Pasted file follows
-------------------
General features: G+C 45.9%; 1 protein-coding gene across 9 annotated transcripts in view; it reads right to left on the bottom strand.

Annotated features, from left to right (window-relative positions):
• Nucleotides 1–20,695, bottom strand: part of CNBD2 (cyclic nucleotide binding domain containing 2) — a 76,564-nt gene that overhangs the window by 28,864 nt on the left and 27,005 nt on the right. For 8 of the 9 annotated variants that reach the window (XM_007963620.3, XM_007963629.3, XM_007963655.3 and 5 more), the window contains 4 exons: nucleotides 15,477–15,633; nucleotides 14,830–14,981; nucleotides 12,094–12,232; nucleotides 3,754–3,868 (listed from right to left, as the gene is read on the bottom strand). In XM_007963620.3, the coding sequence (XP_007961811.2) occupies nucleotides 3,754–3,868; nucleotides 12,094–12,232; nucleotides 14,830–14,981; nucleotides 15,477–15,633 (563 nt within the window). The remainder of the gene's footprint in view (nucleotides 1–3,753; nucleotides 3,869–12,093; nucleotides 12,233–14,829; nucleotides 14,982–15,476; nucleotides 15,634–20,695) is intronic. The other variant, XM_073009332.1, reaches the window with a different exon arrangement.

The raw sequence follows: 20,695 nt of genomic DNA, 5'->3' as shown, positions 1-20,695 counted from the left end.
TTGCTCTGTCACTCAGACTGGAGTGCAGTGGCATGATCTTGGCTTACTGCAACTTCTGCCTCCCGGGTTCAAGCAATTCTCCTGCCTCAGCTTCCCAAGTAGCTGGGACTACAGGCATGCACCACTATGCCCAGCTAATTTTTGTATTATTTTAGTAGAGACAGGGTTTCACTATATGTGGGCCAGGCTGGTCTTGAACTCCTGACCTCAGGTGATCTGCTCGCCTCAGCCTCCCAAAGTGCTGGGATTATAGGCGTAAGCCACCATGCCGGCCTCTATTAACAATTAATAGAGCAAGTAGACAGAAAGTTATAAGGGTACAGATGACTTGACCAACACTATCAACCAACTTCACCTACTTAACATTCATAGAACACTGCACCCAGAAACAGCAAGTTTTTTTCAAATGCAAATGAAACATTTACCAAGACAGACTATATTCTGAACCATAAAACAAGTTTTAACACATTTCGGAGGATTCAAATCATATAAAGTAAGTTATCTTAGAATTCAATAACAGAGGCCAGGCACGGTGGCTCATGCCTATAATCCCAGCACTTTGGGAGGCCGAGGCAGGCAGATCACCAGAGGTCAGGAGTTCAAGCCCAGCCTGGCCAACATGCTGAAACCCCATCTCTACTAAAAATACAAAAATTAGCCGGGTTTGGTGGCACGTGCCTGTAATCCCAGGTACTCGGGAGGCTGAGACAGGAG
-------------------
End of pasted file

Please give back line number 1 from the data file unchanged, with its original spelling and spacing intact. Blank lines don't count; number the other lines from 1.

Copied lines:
General features: G+C 45.9%; 1 protein-coding gene across 9 annotated transcripts in view; it reads right to left on the bottom strand.